A policy promoting "cross-border" health programs could contribute to reducing maternal and child mortality in Afghanistan, Pakistan, and Tajikistan, says an international team of health experts in this week's PLoS Medicine.
Gijs Walraven (Secrétariat de Son Altesse l'Aga Khan, Gouvieux, France) and colleagues based in Afghanistan, Pakistan, and Switzerland, say that health indicators, including levels of maternal and infant mortality, are very different in adjacent geographical border areas of Afghanistan, Pakistan, and Tajikistan. "These differences," they say "reflect the combined and complex interplay of elements within the different health systems, as well as political, economic, social, and cultural factors."
The authors argue that reducing maternal and child mortality requires "focus and balance in all of these dimensions" and can best be achieved through health service interventions underpinned by general development. They believe that a policy promoting cross-border health programs could immediately make available existing resources that could contribute to reducing maternal and child mortality in all three geographical locations.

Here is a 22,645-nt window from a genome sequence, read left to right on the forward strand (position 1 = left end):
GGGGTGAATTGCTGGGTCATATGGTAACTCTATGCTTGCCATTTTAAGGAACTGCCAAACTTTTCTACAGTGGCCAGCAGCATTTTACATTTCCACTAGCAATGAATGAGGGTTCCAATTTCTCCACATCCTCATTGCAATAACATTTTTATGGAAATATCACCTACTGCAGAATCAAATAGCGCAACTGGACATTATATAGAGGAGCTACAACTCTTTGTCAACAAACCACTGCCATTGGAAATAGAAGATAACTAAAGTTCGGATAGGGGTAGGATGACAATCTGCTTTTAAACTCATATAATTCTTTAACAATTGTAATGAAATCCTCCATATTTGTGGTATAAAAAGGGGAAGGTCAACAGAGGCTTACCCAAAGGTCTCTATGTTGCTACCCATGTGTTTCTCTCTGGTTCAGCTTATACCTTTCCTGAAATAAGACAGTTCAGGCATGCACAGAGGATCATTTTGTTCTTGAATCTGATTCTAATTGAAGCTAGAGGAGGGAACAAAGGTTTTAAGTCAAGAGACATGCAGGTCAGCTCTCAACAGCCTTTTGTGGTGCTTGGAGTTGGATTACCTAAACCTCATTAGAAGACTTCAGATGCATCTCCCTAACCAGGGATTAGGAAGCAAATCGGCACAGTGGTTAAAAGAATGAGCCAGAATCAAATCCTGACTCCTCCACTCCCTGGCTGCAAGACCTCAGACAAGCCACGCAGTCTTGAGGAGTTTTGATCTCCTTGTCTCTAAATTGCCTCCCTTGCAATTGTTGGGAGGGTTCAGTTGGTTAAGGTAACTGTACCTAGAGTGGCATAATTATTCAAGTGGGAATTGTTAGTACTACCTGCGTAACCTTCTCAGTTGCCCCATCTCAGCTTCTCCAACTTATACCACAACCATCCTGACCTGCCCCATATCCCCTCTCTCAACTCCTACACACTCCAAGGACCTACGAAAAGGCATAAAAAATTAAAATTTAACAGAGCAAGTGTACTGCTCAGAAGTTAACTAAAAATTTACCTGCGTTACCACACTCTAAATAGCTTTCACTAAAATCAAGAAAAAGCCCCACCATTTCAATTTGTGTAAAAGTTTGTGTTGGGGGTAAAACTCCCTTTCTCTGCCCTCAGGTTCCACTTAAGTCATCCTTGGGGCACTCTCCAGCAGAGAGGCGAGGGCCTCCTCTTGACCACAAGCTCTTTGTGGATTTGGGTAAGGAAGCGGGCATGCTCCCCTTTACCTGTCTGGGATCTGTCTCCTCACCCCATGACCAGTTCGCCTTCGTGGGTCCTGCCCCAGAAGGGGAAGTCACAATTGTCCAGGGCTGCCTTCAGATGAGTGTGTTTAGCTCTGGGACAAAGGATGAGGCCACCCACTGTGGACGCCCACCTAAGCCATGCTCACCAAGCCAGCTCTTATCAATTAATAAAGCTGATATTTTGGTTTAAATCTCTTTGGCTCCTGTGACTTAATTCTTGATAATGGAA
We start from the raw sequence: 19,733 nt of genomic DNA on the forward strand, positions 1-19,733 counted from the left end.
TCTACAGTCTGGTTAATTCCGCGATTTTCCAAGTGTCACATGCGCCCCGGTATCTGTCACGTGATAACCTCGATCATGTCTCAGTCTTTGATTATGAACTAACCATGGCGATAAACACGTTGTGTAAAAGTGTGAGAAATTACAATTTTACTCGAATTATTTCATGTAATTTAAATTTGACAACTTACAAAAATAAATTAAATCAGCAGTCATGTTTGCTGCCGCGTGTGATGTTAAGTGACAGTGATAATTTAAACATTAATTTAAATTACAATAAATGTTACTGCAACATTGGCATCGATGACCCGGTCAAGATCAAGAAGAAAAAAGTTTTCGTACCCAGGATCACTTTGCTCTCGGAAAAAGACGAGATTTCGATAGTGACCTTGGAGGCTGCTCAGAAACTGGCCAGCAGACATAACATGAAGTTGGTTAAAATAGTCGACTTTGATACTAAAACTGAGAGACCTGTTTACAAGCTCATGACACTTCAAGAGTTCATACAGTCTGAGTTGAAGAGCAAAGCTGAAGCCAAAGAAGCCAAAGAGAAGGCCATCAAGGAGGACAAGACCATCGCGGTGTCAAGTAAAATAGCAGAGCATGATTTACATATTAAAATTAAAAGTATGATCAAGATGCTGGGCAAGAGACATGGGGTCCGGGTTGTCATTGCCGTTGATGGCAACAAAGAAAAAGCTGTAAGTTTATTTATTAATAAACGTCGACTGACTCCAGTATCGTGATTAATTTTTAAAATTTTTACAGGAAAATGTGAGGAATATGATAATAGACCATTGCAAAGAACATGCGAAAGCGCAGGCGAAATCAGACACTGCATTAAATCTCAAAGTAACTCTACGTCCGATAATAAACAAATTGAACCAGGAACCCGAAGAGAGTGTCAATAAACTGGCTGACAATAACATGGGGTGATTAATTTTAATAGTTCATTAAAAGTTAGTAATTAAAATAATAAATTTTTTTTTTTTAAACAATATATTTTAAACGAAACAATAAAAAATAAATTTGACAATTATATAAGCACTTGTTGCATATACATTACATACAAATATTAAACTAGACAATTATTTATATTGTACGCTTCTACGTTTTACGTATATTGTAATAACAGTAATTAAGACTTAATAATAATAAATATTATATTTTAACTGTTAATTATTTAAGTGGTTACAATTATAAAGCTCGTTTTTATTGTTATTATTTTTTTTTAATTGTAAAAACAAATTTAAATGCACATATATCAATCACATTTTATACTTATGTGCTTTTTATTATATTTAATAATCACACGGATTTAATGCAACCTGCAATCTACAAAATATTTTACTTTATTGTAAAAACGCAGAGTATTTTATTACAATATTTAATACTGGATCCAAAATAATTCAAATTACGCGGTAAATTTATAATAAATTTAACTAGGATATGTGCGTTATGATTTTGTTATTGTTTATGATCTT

Citation: Walraven G, Manaseki-Holland S, Hussain A, Tomaro JB (2009) Improving maternal and child health in difficult environments: The case for "cross-border" health care. PLoS Med 6(1): e1000005. doi:10.1371/journal.pmed.1000005
Source: Public Library of Science
Explore further: Women's widespread inequality and rape as a weapon of war